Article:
Powering up the Economy
Local hands help connect 5 MW to the grid in North Carolina.
In less than 90 days, Strata Solar managed to develop and build a 5-MW solar farm with inexperienced hands and still come in on time and on budget. The Chapel Hill, N.C.-based solar contractor installed 22,000 panels on 30 acres in Cleveland County, about 30 miles west of Charlotte, with the help of young, out-of-work adults.
Strata CEO Markus Wilhelm says 5-MW farms aren’t new, but the way the company approached its Kings Mountain project was different.
Strata worked with the Raleigh Business & Technology Center (RBTC), which helps find jobs for young adults in minority areas impacted by the economic crisis. RBTC’s mission is “to provide entrepreneurs, start-ups and owners of small businesses the tools and the blueprint for commercial and financial success.”
“We had [RBTC] provide fine, young people for us who needed a job. We trained them in renewable energy using local workforce development boards and community colleges that do training of installation of panels,” Wilhelm says. “They got a really good education on it, and [when] the project was finished, we moved them on to the next project — not all of them, but a big chunk of them.”
Strata plans to build two more 5-MW solar farms in the same area as Kings Mountain so most of the young people involved can continue working and hopefully make the transition to permanent employment.
“It is a nice touch because I don’t think this happens a lot. Most of the companies just try to get it built and hire construction workers. We try to do not only something that is environmentally sound but also — in these tough economic times — provides jobs for people who really needed a job,” Wilhelm says.
The Kings Mountain project is the second largest in the state and connected to the grid in December 2011. Duke Energy Carolinas signed a 20-year contract to purchase the produced energy. Strata has worked with Duke Energy on a number of projects, choosing sites that are preferable for easy interconnection to the grid.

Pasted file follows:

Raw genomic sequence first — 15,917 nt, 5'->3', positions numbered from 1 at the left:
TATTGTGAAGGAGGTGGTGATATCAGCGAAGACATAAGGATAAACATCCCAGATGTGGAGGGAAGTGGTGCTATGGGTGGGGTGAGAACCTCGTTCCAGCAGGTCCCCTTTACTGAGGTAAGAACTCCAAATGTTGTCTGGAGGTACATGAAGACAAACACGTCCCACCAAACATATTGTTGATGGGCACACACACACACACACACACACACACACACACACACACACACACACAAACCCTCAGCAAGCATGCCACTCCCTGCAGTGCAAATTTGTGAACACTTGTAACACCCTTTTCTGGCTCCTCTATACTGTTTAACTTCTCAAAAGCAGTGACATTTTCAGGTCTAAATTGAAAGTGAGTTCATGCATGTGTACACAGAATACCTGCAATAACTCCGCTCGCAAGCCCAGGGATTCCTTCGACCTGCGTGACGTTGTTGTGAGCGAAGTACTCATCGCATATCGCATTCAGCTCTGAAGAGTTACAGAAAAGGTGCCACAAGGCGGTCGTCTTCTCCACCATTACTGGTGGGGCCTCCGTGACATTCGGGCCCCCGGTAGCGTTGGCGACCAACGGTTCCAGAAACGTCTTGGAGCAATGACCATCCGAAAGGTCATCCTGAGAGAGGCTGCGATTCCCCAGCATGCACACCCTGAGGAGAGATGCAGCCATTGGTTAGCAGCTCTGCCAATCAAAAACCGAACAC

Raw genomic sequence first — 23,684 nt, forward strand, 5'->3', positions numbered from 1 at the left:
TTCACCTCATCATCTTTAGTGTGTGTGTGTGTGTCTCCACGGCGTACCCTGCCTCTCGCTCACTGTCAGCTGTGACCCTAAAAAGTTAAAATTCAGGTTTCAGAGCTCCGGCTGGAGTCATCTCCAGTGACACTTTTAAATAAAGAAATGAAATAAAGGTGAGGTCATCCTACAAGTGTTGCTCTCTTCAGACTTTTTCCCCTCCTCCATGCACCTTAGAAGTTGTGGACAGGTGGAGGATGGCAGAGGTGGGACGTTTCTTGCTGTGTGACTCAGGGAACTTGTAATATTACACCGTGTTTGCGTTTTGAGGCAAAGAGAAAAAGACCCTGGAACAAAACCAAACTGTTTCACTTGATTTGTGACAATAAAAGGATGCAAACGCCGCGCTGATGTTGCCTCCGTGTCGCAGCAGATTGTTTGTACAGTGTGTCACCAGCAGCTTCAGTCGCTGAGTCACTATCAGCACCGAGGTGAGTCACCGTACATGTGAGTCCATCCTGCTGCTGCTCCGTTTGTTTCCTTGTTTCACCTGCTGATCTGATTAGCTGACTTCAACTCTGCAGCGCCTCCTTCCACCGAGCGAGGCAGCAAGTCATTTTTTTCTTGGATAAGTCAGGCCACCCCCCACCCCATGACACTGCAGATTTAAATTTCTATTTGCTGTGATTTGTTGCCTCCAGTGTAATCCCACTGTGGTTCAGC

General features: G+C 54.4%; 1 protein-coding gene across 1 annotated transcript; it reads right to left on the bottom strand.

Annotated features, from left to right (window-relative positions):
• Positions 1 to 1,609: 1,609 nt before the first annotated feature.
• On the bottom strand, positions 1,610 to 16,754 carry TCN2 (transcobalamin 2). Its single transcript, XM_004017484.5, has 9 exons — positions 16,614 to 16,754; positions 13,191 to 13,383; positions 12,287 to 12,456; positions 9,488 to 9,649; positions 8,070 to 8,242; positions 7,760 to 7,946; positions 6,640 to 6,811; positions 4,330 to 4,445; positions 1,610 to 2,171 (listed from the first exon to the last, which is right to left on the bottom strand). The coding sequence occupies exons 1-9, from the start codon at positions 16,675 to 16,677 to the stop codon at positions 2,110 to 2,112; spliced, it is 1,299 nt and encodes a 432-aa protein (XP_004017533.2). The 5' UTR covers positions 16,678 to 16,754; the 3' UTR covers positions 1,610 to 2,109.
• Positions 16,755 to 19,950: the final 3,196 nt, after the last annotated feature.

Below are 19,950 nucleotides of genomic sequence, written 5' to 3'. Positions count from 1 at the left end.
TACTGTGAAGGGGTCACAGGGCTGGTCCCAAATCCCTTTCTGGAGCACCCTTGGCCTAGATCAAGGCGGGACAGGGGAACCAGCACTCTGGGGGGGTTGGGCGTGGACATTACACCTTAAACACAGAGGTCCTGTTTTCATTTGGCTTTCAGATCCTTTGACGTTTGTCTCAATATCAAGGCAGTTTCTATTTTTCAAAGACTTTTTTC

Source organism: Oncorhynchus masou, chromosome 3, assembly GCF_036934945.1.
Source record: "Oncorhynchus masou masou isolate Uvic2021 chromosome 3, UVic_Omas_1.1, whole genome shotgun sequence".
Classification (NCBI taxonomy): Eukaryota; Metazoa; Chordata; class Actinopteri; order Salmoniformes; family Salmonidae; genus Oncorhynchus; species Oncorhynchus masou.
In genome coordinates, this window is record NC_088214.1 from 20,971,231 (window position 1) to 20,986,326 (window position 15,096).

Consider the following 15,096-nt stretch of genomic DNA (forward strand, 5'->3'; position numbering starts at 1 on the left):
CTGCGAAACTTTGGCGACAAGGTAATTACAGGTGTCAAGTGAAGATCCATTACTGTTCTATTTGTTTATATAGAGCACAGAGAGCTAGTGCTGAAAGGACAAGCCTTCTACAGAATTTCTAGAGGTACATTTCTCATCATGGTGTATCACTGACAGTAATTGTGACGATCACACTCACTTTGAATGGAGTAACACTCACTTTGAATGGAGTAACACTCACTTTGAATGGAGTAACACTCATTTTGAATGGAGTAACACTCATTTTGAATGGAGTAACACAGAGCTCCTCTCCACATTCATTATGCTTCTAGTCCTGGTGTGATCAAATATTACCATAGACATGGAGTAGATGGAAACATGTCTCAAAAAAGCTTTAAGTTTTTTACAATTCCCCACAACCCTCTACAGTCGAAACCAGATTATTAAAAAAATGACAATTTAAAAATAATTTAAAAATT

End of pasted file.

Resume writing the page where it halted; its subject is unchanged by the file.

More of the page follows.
“Cleveland County is an area that economically needed support,” Wilhelm says of the Kings Mountain location. “We look for sites in areas where we have no interconnection issues. And from a social development viewpoint, we thought [Kings Mountain] fit our overall agenda.”
To continue stimulating local economies, Strata has ten more projects of similar size on 2012’s agenda (including the two near the Kings Mountain area).
Wilhelm says he feels the solar industry’s good is often overshadowed by one bad thing.
“You always hear wherever you go, people talk about Solyndra. We allowed Solyndra to hijack the news for solar companies, and there are many examples where companies like ours, who haven’t gotten any subsidies or anything, [but still] create jobs on a pretty large scale,” he says. Strata plans to hire an additional 150 RBTC-suggested employees within the next six months.
“For us, Kings Mountain Solar Farm was proof of concept that we could build in record time a 5-MW solar farm while training a very young workforce in renewable energy, getting them ready for a career in that field and still building it cost-effectively and on budget and on time,” Wilhelm says.
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